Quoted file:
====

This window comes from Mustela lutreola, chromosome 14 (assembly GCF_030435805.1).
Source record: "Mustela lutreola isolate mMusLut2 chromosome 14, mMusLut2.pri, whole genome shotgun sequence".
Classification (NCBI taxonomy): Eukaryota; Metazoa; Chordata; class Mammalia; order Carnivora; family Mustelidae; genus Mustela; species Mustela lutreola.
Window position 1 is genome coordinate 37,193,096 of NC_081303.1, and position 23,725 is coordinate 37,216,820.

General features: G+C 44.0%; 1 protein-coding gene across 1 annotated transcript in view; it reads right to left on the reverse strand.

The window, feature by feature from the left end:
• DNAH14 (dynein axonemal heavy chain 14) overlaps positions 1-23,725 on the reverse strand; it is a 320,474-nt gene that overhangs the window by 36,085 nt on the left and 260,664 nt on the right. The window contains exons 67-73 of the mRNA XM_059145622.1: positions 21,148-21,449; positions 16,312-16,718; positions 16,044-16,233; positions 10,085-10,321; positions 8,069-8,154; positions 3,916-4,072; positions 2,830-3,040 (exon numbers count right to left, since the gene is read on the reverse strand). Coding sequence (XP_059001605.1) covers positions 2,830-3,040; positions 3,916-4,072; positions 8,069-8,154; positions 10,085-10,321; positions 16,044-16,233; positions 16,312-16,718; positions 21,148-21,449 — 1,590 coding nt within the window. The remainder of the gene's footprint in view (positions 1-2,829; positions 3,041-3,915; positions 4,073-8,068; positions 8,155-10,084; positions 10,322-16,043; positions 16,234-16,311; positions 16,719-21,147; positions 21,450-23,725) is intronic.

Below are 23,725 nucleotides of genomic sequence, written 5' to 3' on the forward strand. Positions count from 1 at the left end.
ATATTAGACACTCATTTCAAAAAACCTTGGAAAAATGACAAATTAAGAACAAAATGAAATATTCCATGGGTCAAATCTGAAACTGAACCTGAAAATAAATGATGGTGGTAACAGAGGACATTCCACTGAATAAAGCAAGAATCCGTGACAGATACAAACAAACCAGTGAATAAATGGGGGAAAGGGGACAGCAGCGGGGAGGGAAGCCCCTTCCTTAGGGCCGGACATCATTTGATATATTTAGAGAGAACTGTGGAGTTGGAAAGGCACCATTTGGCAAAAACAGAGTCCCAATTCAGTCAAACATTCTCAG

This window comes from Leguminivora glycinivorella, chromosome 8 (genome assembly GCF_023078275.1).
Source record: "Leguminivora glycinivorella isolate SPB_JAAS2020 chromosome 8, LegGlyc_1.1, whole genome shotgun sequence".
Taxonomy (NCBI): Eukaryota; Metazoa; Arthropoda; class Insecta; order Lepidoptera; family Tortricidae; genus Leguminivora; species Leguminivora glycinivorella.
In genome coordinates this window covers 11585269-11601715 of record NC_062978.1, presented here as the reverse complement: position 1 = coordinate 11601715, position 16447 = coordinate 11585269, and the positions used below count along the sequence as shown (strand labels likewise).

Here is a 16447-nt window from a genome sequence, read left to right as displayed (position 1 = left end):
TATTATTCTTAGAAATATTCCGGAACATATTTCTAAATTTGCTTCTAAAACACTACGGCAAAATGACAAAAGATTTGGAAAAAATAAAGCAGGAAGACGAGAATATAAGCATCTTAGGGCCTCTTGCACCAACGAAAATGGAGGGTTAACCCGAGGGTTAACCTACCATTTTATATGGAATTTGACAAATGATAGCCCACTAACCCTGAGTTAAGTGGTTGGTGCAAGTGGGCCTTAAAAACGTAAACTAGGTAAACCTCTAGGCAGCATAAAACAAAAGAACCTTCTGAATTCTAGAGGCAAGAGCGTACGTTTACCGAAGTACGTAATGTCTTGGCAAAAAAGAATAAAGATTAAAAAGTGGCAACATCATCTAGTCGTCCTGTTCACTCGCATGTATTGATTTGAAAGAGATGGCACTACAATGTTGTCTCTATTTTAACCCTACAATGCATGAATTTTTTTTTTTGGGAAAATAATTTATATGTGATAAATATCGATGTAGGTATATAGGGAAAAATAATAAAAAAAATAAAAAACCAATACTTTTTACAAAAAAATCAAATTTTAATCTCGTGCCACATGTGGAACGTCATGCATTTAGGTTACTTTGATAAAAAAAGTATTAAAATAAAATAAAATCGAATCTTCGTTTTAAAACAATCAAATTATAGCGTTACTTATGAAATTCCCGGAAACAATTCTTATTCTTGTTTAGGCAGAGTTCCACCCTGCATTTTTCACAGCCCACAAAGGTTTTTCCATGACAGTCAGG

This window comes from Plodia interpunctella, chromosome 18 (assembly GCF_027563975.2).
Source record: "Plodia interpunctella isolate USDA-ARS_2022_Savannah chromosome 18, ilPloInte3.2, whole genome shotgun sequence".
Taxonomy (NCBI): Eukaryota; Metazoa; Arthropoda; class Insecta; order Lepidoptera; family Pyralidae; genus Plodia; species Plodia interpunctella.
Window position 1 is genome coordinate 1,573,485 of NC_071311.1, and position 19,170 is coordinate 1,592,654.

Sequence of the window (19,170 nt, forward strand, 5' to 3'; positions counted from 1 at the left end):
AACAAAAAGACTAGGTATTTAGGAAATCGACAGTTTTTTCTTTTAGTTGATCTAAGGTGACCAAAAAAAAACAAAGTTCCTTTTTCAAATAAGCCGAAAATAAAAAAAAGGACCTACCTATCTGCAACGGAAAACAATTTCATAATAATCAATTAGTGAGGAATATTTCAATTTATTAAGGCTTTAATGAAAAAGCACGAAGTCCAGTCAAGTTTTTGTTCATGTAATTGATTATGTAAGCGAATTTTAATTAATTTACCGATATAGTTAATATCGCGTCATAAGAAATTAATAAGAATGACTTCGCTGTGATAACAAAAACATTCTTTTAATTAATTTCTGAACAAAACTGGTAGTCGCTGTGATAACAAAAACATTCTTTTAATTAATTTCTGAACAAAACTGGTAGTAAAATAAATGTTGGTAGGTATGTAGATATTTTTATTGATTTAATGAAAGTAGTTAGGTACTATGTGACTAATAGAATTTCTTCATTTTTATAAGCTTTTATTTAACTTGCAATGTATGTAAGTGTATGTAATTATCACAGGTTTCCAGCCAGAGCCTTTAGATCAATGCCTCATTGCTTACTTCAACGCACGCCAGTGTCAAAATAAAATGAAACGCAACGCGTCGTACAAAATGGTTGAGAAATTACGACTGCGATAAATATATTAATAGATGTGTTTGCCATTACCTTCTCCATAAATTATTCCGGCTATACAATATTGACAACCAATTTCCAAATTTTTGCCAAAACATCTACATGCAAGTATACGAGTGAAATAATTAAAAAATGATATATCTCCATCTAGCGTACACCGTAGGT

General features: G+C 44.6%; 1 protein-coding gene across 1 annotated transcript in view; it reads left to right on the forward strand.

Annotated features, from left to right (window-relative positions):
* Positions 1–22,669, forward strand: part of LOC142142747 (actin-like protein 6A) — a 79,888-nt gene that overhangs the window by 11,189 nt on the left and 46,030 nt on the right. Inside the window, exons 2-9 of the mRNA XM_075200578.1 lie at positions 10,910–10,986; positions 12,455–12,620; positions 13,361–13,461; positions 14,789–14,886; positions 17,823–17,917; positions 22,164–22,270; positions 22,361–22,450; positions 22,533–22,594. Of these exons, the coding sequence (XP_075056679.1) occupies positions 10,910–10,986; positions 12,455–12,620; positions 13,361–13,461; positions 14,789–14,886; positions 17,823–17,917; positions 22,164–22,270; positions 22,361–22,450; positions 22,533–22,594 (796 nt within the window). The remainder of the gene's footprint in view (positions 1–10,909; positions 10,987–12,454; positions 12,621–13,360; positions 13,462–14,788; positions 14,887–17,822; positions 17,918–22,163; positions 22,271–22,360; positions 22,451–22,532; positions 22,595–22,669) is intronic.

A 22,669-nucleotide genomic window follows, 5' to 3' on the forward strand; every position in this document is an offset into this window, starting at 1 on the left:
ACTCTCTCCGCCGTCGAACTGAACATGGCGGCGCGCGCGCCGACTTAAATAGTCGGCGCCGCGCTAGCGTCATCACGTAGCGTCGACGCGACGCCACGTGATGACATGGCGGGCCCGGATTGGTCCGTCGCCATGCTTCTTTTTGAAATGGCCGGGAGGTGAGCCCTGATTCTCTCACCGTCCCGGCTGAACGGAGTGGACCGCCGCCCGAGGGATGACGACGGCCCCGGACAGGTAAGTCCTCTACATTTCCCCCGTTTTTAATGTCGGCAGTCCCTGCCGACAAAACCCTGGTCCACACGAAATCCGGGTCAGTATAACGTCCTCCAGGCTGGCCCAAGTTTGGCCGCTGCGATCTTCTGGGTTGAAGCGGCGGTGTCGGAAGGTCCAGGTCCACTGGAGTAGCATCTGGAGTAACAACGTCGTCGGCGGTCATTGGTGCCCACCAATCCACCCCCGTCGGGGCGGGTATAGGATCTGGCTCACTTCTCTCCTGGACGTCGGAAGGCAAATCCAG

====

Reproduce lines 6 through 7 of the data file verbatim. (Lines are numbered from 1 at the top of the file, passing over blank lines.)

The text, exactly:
The window, feature by feature from the left end:
• DNAH14 (dynein axonemal heavy chain 14) overlaps positions 1-23,725 on the reverse strand; it is a 320,474-nt gene that overhangs the window by 36,085 nt on the left and 260,664 nt on the right. The window contains exons 67-73 of the mRNA XM_059145622.1: positions 21,148-21,449; positions 16,312-16,718; positions 16,044-16,233; positions 10,085-10,321; positions 8,069-8,154; positions 3,916-4,072; positions 2,830-3,040 (exon numbers count right to left, since the gene is read on the reverse strand). Coding sequence (XP_059001605.1) covers positions 2,830-3,040; positions 3,916-4,072; positions 8,069-8,154; positions 10,085-10,321; positions 16,044-16,233; positions 16,312-16,718; positions 21,148-21,449 — 1,590 coding nt within the window. The remainder of the gene's footprint in view (positions 1-2,829; positions 3,041-3,915; positions 4,073-8,068; positions 8,155-10,084; positions 10,322-16,043; positions 16,234-16,311; positions 16,719-21,147; positions 21,450-23,725) is intronic.